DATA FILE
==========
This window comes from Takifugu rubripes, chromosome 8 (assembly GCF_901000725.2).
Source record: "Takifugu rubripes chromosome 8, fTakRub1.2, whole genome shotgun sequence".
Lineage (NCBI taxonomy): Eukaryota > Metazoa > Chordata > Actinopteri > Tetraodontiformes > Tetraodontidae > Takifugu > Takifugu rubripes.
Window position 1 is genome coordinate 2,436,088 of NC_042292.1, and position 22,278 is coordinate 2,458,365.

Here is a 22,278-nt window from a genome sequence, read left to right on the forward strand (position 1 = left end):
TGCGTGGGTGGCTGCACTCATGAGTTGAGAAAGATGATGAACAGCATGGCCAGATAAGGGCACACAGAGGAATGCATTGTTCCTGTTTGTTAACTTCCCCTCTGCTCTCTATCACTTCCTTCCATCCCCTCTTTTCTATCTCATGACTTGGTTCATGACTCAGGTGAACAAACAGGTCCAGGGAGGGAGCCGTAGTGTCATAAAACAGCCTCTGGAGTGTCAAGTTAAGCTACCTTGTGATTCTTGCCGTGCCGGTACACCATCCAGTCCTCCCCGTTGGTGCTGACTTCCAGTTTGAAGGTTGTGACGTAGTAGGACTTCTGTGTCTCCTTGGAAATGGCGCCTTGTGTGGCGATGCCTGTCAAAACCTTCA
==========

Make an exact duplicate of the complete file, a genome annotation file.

This window comes from Takifugu rubripes, chromosome 8 (assembly GCF_901000725.2).
Source record: "Takifugu rubripes chromosome 8, fTakRub1.2, whole genome shotgun sequence".
Lineage (NCBI taxonomy): Eukaryota > Metazoa > Chordata > Actinopteri > Tetraodontiformes > Tetraodontidae > Takifugu > Takifugu rubripes.
Window position 1 is genome coordinate 2,436,088 of NC_042292.1, and position 22,278 is coordinate 2,458,365.

Here is a 22,278-nt window from a genome sequence, read left to right on the forward strand (position 1 = left end):
TGCGTGGGTGGCTGCACTCATGAGTTGAGAAAGATGATGAACAGCATGGCCAGATAAGGGCACACAGAGGAATGCATTGTTCCTGTTTGTTAACTTCCCCTCTGCTCTCTATCACTTCCTTCCATCCCCTCTTTTCTATCTCATGACTTGGTTCATGACTCAGGTGAACAAACAGGTCCAGGGAGGGAGCCGTAGTGTCATAAAACAGCCTCTGGAGTGTCAAGTTAAGCTACCTTGTGATTCTTGCCGTGCCGGTACACCATCCAGTCCTCCCCGTTGGTGCTGACTTCCAGTTTGAAGGTTGTGACGTAGTAGGACTTCTGTGTCTCCTTGGAAATGGCGCCTTGTGTGGCGATGCCTGTCAAAACCTTCA